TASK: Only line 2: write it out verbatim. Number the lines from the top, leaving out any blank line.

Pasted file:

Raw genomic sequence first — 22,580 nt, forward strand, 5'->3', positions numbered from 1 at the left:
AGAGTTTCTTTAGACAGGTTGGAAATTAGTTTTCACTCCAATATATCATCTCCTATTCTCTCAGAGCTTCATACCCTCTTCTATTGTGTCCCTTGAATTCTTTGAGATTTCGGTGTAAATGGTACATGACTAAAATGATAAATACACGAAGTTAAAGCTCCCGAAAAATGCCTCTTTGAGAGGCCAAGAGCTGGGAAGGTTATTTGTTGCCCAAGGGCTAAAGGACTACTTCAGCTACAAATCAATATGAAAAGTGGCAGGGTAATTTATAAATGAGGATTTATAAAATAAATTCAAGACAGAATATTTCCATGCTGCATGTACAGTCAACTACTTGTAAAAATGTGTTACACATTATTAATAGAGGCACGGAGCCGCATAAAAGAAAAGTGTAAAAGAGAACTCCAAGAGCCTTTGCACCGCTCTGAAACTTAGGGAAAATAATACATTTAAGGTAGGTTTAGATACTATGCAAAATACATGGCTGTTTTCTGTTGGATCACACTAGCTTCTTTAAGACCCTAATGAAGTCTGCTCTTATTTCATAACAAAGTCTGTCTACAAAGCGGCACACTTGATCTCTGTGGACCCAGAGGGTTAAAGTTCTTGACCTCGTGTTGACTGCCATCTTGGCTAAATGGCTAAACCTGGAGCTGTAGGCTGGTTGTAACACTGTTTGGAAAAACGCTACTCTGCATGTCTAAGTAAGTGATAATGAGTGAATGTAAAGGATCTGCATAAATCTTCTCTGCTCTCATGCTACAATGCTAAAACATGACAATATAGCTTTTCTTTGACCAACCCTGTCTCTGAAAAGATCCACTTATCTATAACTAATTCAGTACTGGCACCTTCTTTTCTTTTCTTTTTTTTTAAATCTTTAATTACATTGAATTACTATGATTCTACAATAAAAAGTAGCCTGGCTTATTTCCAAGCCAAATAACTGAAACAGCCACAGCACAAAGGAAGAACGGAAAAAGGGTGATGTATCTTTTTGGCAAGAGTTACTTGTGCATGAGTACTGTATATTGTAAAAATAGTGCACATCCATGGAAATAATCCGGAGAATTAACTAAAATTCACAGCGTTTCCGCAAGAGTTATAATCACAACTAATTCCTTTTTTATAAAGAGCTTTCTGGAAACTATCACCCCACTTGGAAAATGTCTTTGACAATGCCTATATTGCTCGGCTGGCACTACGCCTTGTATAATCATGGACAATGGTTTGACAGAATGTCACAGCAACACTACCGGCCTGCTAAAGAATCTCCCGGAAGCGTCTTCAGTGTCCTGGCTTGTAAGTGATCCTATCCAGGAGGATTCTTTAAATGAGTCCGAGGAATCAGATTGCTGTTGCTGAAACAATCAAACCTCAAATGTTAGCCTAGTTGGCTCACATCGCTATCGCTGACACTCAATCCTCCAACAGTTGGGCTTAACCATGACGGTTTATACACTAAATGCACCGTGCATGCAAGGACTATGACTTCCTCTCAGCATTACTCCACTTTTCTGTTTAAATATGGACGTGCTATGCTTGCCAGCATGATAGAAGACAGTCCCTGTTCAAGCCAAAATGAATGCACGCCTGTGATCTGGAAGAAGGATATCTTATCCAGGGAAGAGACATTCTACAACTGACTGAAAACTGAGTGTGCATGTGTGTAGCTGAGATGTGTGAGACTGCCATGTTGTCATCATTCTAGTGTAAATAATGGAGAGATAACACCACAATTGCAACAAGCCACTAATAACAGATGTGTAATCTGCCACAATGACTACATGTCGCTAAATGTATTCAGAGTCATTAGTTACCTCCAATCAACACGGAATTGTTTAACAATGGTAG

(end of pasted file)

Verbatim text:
AGAGTTTCTTTAGACAGGTTGGAAATTAGTTTTCACTCCAATATATCATCTCCTATTCTCTCAGAGCTTCATACCCTCTTCTATTGTGTCCCTTGAATTCTTTGAGATTTCGGTGTAAATGGTACATGACTAAAATGATAAATACACGAAGTTAAAGCTCCCGAAAAATGCCTCTTTGAGAGGCCAAGAGCTGGGAAGGTTATTTGTTGCCCAAGGGCTAAAGGACTACTTCAGCTACAAATCAATATGAAAAGTGGCAGGGTAATTTATAAATGAGGATTTATAAAATAAATTCAAGACAGAATATTTCCATGCTGCATGTACAGTCAACTACTTGTAAAAATGTGTTACACATTATTAATAGAGGCACGGAGCCGCATAAAAGAAAAGTGTAAAAGAGAACTCCAAGAGCCTTTGCACCGCTCTGAAACTTAGGGAAAATAATACATTTAAGGTAGGTTTAGATACTATGCAAAATACATGGCTGTTTTCTGTTGGATCACACTAGCTTCTTTAAGACCCTAATGAAGTCTGCTCTTATTTCATAACAAAGTCTGTCTACAAAGCGGCACACTTGATCTCTGTGGACCCAGAGGGTTAAAGTTCTTGACCTCGTGTTGACTGCCATCTTGGCTAAATGGCTAAACCTGGAGCTGTAGGCTGGTTGTAACACTGTTTGGAAAAACGCTACTCTGCATGTCTAAGTAAGTGATAATGAGTGAATGTAAAGGATCTGCATAAATCTTCTCTGCTCTCATGCTACAATGCTAAAACATGACAATATAGCTTTTCTTTGACCAACCCTGTCTCTGAAAAGATCCACTTATCTATAACTAATTCAGTACTGGCACCTTCTTTTCTTTTCTTTTTTTTTAAATCTTTAATTACATTGAATTACTATGATTCTACAATAAAAAGTAGCCTGGCTTATTTCCAAGCCAAATAACTGAAACAGCCACAGCACAAAGGAAGAACGGAAAAAGGGTGATGTATCTTTTTGGCAAGAGTTACTTGTGCATGAGTACTGTATATTGTAAAAATAGTGCACATCCATGGAAATAATCCGGAGAATTAACTAAAATTCACAGCGTTTCCGCAAGAGTTATAATCACAACTAATTCCTTTTTTATAAAGAGCTTTCTGGAAACTATCACCCCACTTGGAAAATGTCTTTGACAATGCCTATATTGCTCGGCTGGCACTACGCCTTGTATAATCATGGACAATGGTTTGACAGAATGTCACAGCAACACTACCGGCCTGCTAAAGAATCTCCCGGAAGCGTCTTCAGTGTCCTGGCTTGTAAGTGATCCTATCCAGGAGGATTCTTTAAATGAGTCCGAGGAATCAGATTGCTGTTGCTGAAACAATCAAACCTCAAATGTTAGCCTAGTTGGCTCACATCGCTATCGCTGACACTCAATCCTCCAACAGTTGGGCTTAACCATGACGGTTTATACACTAAATGCACCGTGCATGCAAGGACTATGACTTCCTCTCAGCATTACTCCACTTTTCTGTTTAAATATGGACGTGCTATGCTTGCCAGCATGATAGAAGACAGTCCCTGTTCAAGCCAAAATGAATGCACGCCTGTGATCTGGAAGAAGGATATCTTATCCAGGGAAGAGACATTCTACAACTGACTGAAAACTGAGTGTGCATGTGTGTAGCTGAGATGTGTGAGACTGCCATGTTGTCATCATTCTAGTGTAAATAATGGAGAGATAACACCACAATTGCAACAAGCCACTAATAACAGATGTGTAATCTGCCACAATGACTACATGTCGCTAAATGTATTCAGAGTCATTAGTTACCTCCAATCAACACGGAATTGTTTAACAATGGTAG